DB: how can good landscape architecture help with issues such as rapid urbanization, climate change, and flooding?

 

PV: by envisioning future-proof environments that also offer a new perspective on how we can live together. the debate on spatial planning is very much focused on problems and solutions. but it’s important to go beyond solving problems — nobody wants to live in the solution of a problem. we need to create environments that inspire future generations.

 

it’s important to realize that most design research can fuel a discussion, but will never be realized. therefore it can help to make polemic plans — the biggest impact we ever had with design research was a scenario for the netherlands in 2200, where half the country is flooded. the radicality of the proposal sparked a widespread discussion on the long term future of the netherlands.

piet oudolf and peter veenstra on 'sharawadgi' in garden design and landscape architecture
park groot vijversburg is a public park in the north of the netherlands designed by LOLA

 

 

DB: why do you think the netherlands has such a tradition of renowned landscape architects? are the country’s topography or climate factors?

 

PV: in the netherlands, all the necessary infrastructure is there for talent to grow; schools, clients, open-minded architects to collaborate with, funds, magazines. worldwide, landscape architecture is still an emerging profession; there are still many countries that lack a good school for landscape architecture.

piet oudolf and peter veenstra on 'sharawadgi' in garden design and landscape architecture
the solana ulcinj masterplan proposed for montenegro | image courtesy of LOLA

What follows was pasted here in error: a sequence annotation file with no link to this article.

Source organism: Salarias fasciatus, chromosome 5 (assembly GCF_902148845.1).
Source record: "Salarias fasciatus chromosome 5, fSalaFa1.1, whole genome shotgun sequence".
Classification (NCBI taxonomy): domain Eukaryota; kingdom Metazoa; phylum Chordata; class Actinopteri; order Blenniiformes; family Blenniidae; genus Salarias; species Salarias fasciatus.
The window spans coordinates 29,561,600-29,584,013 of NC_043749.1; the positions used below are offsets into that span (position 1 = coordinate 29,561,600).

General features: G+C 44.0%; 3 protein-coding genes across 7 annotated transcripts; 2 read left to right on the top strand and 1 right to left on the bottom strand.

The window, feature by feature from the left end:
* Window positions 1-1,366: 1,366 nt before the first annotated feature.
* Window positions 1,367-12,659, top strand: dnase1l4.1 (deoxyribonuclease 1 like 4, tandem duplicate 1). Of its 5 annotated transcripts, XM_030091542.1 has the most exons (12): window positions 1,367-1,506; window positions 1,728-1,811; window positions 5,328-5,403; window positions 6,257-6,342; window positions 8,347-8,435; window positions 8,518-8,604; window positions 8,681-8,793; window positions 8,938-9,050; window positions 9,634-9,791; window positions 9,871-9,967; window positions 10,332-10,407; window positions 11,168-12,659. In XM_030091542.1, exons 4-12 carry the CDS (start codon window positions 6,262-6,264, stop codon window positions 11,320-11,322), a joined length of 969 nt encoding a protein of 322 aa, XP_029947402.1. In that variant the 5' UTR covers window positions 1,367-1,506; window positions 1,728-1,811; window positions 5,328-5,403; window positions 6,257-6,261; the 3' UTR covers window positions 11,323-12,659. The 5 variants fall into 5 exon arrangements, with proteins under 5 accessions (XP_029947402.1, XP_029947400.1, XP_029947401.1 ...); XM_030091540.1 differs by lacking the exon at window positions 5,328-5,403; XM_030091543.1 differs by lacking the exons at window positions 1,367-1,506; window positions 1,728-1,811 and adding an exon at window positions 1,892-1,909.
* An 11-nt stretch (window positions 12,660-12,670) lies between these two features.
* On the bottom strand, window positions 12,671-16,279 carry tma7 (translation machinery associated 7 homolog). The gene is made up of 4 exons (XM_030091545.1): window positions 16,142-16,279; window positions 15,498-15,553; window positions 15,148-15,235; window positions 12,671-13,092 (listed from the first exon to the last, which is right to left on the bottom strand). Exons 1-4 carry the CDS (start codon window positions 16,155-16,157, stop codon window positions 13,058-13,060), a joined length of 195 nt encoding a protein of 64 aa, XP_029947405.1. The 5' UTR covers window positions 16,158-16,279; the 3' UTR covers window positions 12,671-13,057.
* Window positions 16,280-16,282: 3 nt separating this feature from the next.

PV (continued): the dutch landscape is a big playground for landscape architects. for a large part, the country is an artificial construction; everything has been designed, there is hardly any wilderness, and most of the historical landscapes have been rationalized into modern farmland. it’s not a natural beauty, and it is in constant need of surgery to keep it well. that generates a lot of work, but also a culture of innovation.

 

but to put things into perspective: the fact that dutch landscape architecture is well-known, is not just because of the quality. because we live in a small country, we are eager to export. we have a tradition of trade. the whole world knows heineken, and this is not necessarily because of the great taste of it.

 

 

book details:
name: landscape works with piet oudolf and LOLA — in search of sharawadgi
ISBN 978-94-6208-630-2 | june 2021 | expected | fabian de kloe, peter veenstra, joep vossebeld | design: sam jacob & fraser muggeridge | english | 21 x 30 cm | 192 pages | illustrated (200 full color) | in conjunction with: SCHUNCK museum, IBA parkstad

 

exhibition details:
name: landscape works with piet oudolf and LOLA — in search of sharawadgi
location: SCHUNCK museum, heerlen, the netherlands
dates: june 9 – october 17, 2021

philip stevens I designboom

may 19, 2021